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Portrait of a Mature Grid Operator

With electricity deregulation, independent authorities have been established to manage regional power systems. But not all are created equal

2 min read

Starting in the 1990s, as electric power systems have been reorganized in the United States to allow for wholesale trading by producers and distributors of electricity, independent authorities called Independent System Operators (ISOs) have been established to manage grids. Today, several major blackouts later, it seems apparent that experience counts for something. The devastating California electricity crisis of 2000�01—which bankrupted huge utilities in a matter of weeks, cost the state’s governor his job, and led to the collapse of Enron—occurred when California’s new ISO was just getting on its feet. In 2003, at a time when a Midwest ISO was just setting up shop in Indiana and didn’t yet have its act together, a devastating outage started in its poorly regulated operating area and ended up blacking out almost the entire Northeast and Midwest of the United States, plus two Canadian provinces.

Tellingly, the 2003 blackout was largely contained by two ISOs that descended from power pools of long-standing and high repute. PJM (the Pennsylvania�New Jersey�Maryland Interconnection) lost only 4500 megawatts of the 61 200-MW generating capacity that was active at the time the blackout occurred. Managers and engineers at ISO New England, headquartered in Holyoke, Mass., breathed sighs of relief when the cascading outage stopped at the region’s New York state borders.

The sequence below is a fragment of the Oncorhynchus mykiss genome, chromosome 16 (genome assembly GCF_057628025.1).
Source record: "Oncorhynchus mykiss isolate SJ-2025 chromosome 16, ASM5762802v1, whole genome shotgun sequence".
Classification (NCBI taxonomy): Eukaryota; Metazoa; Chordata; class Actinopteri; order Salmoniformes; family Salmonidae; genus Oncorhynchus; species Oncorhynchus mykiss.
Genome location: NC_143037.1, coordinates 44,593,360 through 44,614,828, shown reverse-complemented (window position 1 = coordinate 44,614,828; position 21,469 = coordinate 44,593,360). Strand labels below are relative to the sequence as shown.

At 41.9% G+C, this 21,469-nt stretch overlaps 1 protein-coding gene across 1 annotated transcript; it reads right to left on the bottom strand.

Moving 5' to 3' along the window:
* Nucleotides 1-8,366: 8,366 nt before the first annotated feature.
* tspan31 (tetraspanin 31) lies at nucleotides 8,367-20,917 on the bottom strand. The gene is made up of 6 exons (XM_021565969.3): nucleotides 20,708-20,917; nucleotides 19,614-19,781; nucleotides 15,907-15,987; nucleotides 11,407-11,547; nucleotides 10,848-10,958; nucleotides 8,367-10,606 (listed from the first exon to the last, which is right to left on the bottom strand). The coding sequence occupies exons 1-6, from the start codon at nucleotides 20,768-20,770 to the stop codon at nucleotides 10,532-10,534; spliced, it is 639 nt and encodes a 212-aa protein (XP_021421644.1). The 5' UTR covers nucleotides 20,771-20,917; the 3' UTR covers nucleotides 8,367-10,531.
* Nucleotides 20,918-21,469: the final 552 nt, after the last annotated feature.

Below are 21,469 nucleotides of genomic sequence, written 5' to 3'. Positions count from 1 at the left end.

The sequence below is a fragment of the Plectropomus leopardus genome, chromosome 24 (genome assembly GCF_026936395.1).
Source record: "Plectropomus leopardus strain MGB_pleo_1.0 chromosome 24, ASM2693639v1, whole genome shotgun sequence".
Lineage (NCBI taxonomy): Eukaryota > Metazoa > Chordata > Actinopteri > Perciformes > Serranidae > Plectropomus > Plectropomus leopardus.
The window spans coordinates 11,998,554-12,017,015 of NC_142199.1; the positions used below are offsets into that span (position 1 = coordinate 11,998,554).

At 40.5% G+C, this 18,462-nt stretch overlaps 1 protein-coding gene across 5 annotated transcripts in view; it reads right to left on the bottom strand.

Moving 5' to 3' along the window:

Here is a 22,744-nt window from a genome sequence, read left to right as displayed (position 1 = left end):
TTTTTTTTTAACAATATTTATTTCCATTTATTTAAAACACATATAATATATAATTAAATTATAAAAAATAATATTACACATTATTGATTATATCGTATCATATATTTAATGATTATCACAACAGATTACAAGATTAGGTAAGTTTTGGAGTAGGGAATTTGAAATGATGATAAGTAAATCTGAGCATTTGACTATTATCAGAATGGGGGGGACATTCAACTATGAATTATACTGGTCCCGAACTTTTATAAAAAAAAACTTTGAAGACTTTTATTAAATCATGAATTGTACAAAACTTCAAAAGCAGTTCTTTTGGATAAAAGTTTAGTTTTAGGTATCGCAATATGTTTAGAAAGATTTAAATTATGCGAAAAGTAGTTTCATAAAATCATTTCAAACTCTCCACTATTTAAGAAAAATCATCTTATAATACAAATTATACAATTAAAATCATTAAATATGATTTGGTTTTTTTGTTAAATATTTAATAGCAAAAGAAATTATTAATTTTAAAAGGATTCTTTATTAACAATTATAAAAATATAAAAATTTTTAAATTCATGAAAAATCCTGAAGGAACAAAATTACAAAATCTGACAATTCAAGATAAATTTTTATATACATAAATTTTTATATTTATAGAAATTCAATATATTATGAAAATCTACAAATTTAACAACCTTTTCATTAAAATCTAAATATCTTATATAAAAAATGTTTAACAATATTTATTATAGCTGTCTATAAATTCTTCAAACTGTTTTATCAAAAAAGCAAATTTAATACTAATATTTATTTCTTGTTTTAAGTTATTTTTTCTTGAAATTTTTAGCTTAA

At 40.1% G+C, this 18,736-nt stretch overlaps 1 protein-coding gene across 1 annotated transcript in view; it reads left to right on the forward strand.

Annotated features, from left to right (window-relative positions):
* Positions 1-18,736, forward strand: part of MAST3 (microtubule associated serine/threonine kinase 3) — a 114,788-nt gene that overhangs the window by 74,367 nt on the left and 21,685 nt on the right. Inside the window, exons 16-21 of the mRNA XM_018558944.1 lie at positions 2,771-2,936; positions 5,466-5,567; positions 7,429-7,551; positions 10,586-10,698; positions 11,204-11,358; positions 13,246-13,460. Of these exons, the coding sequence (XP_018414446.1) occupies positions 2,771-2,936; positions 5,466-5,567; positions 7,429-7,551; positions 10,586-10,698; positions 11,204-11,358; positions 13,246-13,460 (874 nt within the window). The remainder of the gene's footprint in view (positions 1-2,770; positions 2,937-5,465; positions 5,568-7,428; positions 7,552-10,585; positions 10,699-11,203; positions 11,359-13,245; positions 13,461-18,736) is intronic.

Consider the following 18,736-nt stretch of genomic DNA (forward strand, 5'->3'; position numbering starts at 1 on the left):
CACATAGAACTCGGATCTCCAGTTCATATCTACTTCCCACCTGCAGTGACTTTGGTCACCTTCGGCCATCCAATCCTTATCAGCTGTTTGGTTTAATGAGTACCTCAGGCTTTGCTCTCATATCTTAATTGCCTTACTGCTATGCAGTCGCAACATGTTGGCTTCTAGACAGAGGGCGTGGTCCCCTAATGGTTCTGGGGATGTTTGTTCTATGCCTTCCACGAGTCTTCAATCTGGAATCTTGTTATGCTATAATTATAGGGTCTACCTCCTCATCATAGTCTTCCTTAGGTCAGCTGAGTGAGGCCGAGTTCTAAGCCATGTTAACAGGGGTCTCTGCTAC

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This photograph shows a car with the words “We Drive Solar” on the door, connected to a charging station. A windmill can be seen in the background.

The Dutch city of Utrecht is embracing vehicle-to-grid technology, an example of which is shown here—an EV connected to a bidirectional charger. The historic Rijn en Zon windmill provides a fitting background for this scene.

We Drive Solar

Hundreds of charging stations for electric vehicles dot Utrecht’s urban landscape in the Netherlands like little electric mushrooms. Unlike those you may have grown accustomed to seeing, many of these stations don’t just charge electric cars—they can also send power from vehicle batteries to the local utility grid for use by homes and businesses.

Debates over the feasibility and value of such vehicle-to-grid technology go back decades. Those arguments are not yet settled. But big automakers like Volkswagen, Nissan, and Hyundai have moved to produce the kinds of cars that can use such bidirectional chargers—alongside similar vehicle-to-home technology, whereby your car can power your house, say, during a blackout, as promoted by Ford with its new F-150 Lightning. Given the rapid uptake of electric vehicles, many people are thinking hard about how to make the best use of all that rolling battery power.

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